Culture: the cry of men in face of their destiny
Published on 7 January 2011
Written in French, Creole and occasionally English, the letters express carefully worded frustrations about being forced to survive
Some ask for a house, others seek protection afraid their daughters will be raped, many ask for work so they can provide for their families.
Ever since suggestion boxes began appearing in Port-au-Prince's tented camps more than five months ago, Haitians left homeless by the January 2010 earthquake have been putting pen to paper, hoping their voices will be heard. The response has been remarkable with 3,000 letters received so far, according to the International Organisation of Migration (IOM) which came up with the idea of placing the boxes by its information kiosks in 140 of the capital's camps.
Written in French, Creole and occasionally English, the letters express carefully worded frustrations about being forced to survive without enough food, solid shelter or a way of earning a living, and fears of what tomorrow will bring. "Since January 12, things have only gotten worse and worse. We do not have work and we do not have money. There is no supervision. We are shown hope, but nothing has come to us except the hurricane season. Must we wait for another January 12, for another disaster, when things are so difficult for us?" Amboise Fleuristil, a 29-year-old camp representative says in his letter.
"What will be done for those of us living in tents? We are eating dust. We want to go home. How can you help? There are talks of a rebuilding process since IOM carried out a registration in the camp but nothing has happened. Must we wait for ever? We want to find work, because it is very painful to wait and be dependent on others for help. When we work, we suffer less. We believe that if IOM could give us work, things would be better for us and our families. Thank you for your understanding, we hope that our request will result in something positive."
GRATEFUL TO BE ALIVE
Some letters express timid hope of help, others gratitude to be alive despite the hardship that continues almost a year after the earthquake struck the Caribbean island nation, the poorest country in the Western hemisphere.
Hilaire X, whose husband died in May is bringing up their three children alone. "I have to work to get the money I need to get my business going and to look after my children. Please do something for me...," she writes. "We do not want to die of hunger, and furthermore I need to send my children to school. In any event I give homage to the Glory of God that I'm still alive." The letters are collected by community outreach workers, who go through them, grouping them by categories such as protection, education and health, says IOM spokesman Leonard Doyle.
A Haitian man waits inside his tent as Tropical Storm Tomas hits Port-au-Prince November 4, 2010. REUTERS/ Eduardo Munoz
IOM responds to all letters with an SMS text message. If it's an urgent matter, an IOM worker calls the letter-writer or sends someone from the relevant field to see what can be done.
Letters are read out on a daily radio show, and there are plans to publish many more of them on the Citizen Haiti website. Collectively, they reflect the spirit and strength of ordinary Haitians.
"People who are displaced are often portrayed as noisy, angry, frightening people ... so what we've found with this is highly articulate, considered opinions, thoughtful, demanding - sure, (but) you can see the complexity of the person," IOM's Doyle told AlertNet by telephone from Port-au-Prince.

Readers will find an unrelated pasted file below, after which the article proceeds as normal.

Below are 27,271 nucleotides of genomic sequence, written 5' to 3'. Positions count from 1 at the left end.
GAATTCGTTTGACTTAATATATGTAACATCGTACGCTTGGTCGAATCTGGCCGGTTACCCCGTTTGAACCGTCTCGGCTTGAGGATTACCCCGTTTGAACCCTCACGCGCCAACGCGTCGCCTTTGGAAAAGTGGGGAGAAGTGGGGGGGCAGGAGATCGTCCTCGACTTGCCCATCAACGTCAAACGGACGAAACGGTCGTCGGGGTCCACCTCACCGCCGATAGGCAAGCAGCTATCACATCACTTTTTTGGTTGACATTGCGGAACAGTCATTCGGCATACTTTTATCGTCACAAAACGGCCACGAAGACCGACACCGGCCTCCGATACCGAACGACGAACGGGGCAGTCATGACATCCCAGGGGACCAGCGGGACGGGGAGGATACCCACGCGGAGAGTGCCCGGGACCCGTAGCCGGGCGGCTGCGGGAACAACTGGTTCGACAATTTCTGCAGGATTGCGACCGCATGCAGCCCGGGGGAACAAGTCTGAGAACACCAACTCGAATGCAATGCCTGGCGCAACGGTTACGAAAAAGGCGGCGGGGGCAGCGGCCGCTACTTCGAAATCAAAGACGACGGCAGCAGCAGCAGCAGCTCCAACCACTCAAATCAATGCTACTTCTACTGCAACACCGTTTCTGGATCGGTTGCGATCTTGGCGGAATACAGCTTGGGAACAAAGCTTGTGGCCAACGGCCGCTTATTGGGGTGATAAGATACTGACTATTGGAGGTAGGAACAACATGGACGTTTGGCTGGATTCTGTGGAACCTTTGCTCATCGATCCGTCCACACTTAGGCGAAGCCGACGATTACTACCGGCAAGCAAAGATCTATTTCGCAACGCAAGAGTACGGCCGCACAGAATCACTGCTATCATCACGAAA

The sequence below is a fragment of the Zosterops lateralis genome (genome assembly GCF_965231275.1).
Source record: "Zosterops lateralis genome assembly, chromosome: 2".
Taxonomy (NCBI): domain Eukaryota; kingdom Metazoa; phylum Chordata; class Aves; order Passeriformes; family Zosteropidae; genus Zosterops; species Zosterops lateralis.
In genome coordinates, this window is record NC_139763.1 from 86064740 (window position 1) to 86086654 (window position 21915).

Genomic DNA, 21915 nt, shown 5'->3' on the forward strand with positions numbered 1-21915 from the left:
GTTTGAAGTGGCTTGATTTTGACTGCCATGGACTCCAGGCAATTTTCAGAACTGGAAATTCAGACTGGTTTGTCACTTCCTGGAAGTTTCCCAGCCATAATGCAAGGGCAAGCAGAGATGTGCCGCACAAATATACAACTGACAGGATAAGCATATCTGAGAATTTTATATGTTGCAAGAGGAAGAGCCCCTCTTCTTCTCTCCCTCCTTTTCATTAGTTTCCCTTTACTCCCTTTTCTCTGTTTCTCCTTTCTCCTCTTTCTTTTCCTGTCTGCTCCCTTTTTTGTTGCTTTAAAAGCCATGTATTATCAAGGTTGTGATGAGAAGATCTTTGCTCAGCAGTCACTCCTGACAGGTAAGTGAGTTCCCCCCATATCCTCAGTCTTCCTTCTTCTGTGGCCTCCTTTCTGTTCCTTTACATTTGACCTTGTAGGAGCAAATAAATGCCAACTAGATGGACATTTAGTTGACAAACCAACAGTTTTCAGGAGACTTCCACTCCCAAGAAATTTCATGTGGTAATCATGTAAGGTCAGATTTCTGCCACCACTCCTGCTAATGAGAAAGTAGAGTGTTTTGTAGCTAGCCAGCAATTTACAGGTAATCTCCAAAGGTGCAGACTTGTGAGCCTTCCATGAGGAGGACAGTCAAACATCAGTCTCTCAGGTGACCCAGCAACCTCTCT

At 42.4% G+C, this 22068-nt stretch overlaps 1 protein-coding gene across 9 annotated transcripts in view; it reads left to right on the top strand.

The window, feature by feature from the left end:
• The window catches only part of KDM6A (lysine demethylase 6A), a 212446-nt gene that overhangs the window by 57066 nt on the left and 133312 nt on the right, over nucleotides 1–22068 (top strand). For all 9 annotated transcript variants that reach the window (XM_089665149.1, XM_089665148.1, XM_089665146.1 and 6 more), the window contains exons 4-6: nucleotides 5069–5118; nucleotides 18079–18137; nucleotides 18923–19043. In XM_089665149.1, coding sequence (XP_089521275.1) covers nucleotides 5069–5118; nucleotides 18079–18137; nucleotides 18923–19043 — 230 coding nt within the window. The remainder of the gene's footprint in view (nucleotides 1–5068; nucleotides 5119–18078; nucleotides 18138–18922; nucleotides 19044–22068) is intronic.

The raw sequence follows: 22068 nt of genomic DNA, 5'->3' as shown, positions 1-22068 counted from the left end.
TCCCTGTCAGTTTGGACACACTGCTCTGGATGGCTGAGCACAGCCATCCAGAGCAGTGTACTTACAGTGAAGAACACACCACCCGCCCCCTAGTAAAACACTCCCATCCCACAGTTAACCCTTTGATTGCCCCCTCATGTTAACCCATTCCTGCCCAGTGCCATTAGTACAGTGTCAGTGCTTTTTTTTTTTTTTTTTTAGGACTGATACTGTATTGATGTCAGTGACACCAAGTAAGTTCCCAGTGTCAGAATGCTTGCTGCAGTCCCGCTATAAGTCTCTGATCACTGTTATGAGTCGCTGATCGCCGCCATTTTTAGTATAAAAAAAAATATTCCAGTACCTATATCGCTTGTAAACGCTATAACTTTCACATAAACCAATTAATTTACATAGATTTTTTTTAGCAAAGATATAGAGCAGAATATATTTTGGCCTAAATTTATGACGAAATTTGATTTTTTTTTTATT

PEOPLE WHO WRITE NICE LETTERS
IOM's La Voix de Sans Voix (The Voice of the Voiceless) project is part of a growing trend within the aid community to try to solicit the views of people receiving assistance. The 2004 Indian Ocean tsunami, in particular, sparked criticism that much post-tsunami development aid was prescriptive and being designed without the input of local communities hit by the disaster.
"This is like a spontaneous opinion poll, which in some ways would avoid some of the problems of opinion polls because it's not like somebody coming around with a clipboard and you immediately get exaggerated answers," Doyle said. "It should be a useful sounding board on the mood of the camps, and the mood of the people in the camps."
But what happens to those appeals for help? Are individual requests followed up or do they fall on deaf ears? Doyle said the project was not meant to just help the "people who write nice letters", rather it was to encourage people "to communicate in a meaningful way, not to shout, not to be aggressive, to make their point in a way that will be listened to by the humanitarian community and by the government and by the other actors ... to bring about the changes they want and need".
However, there are those in Port-au-Prince who think their voices are still being ignored by aid organisations and the Haitian government. Renald Derazin, an earthquake survivor, credits aid groups for helping to tackle the country's cholera epidemic. He says without them, the outbreak which has already killed thousands, would be worse. But things could be better.
"The organisations just decide themselves to do what they want ... sometimes they show they hear you and want to do things for you but when you see them act, you see they do what they want to do," he told AlertNet by telephone. "It's not for the people to decide ... the most important things could be done if only our president wants to decide, wants to ask the organisations to do something ... but it seems that he doesn't care also."
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